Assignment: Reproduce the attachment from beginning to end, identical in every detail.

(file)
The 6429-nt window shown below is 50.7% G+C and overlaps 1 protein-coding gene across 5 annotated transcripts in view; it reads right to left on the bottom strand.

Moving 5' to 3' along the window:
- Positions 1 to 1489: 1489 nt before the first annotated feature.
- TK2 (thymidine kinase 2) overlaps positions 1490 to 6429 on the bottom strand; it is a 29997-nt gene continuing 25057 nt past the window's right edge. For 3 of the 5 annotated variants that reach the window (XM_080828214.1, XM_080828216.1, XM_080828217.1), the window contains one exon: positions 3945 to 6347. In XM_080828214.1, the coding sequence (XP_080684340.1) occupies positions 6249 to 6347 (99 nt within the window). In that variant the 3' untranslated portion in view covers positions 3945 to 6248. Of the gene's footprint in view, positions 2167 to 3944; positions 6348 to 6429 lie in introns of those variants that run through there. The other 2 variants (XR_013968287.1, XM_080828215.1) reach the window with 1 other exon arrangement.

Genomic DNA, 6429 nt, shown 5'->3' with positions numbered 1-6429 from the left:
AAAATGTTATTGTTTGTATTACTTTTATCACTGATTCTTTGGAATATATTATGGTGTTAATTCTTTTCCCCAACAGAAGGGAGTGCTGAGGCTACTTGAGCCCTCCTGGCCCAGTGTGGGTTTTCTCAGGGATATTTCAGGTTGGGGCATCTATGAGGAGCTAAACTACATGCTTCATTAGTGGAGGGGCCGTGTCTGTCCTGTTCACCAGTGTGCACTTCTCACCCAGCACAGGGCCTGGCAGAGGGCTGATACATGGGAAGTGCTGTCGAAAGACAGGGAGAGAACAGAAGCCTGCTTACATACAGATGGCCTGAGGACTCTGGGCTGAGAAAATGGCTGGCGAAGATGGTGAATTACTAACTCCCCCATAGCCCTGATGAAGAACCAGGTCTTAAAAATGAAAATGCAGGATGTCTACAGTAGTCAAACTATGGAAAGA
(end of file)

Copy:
The 6429-nt window shown below is 50.7% G+C and overlaps 1 protein-coding gene across 5 annotated transcripts in view; it reads right to left on the bottom strand.

Moving 5' to 3' along the window:
- Positions 1 to 1489: 1489 nt before the first annotated feature.
- TK2 (thymidine kinase 2) overlaps positions 1490 to 6429 on the bottom strand; it is a 29997-nt gene continuing 25057 nt past the window's right edge. For 3 of the 5 annotated variants that reach the window (XM_080828214.1, XM_080828216.1, XM_080828217.1), the window contains one exon: positions 3945 to 6347. In XM_080828214.1, the coding sequence (XP_080684340.1) occupies positions 6249 to 6347 (99 nt within the window). In that variant the 3' untranslated portion in view covers positions 3945 to 6248. Of the gene's footprint in view, positions 2167 to 3944; positions 6348 to 6429 lie in introns of those variants that run through there. The other 2 variants (XR_013968287.1, XM_080828215.1) reach the window with 1 other exon arrangement.

Genomic DNA, 6429 nt, shown 5'->3' with positions numbered 1-6429 from the left:
AAAATGTTATTGTTTGTATTACTTTTATCACTGATTCTTTGGAATATATTATGGTGTTAATTCTTTTCCCCAACAGAAGGGAGTGCTGAGGCTACTTGAGCCCTCCTGGCCCAGTGTGGGTTTTCTCAGGGATATTTCAGGTTGGGGCATCTATGAGGAGCTAAACTACATGCTTCATTAGTGGAGGGGCCGTGTCTGTCCTGTTCACCAGTGTGCACTTCTCACCCAGCACAGGGCCTGGCAGAGGGCTGATACATGGGAAGTGCTGTCGAAAGACAGGGAGAGAACAGAAGCCTGCTTACATACAGATGGCCTGAGGACTCTGGGCTGAGAAAATGGCTGGCGAAGATGGTGAATTACTAACTCCCCCATAGCCCTGATGAAGAACCAGGTCTTAAAAATGAAAATGCAGGATGTCTACAGTAGTCAAACTATGGAAAGA